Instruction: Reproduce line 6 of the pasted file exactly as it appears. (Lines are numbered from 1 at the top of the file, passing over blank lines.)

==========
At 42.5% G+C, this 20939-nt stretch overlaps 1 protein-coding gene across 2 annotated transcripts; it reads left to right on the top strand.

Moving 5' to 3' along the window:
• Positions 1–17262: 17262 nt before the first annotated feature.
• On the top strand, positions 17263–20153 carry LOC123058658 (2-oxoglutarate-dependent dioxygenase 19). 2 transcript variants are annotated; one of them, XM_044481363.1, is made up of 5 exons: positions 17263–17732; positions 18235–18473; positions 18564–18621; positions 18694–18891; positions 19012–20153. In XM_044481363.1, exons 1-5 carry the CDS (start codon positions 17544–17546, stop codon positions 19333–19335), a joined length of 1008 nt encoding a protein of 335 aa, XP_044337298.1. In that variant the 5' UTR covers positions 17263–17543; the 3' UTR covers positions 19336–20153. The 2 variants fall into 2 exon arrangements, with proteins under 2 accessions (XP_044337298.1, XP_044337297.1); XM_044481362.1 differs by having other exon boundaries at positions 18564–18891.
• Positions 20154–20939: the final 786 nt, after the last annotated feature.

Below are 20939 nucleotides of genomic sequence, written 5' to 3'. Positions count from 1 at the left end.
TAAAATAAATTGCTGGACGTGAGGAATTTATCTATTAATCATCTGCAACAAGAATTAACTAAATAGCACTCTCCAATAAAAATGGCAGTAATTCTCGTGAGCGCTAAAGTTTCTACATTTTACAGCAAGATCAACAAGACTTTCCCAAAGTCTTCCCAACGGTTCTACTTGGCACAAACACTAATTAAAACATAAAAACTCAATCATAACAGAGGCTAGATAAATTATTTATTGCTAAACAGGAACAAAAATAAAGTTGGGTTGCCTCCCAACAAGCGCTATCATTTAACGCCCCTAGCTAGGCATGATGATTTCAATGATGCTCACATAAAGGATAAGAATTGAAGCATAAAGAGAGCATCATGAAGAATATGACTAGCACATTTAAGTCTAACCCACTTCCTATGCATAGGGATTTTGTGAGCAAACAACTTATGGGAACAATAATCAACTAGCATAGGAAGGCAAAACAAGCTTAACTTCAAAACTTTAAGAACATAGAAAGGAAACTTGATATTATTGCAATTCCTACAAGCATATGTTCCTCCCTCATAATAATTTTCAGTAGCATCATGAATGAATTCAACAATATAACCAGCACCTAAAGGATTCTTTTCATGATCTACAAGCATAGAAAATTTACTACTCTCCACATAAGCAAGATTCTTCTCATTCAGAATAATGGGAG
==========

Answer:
Below are 20939 nucleotides of genomic sequence, written 5' to 3'. Positions count from 1 at the left end.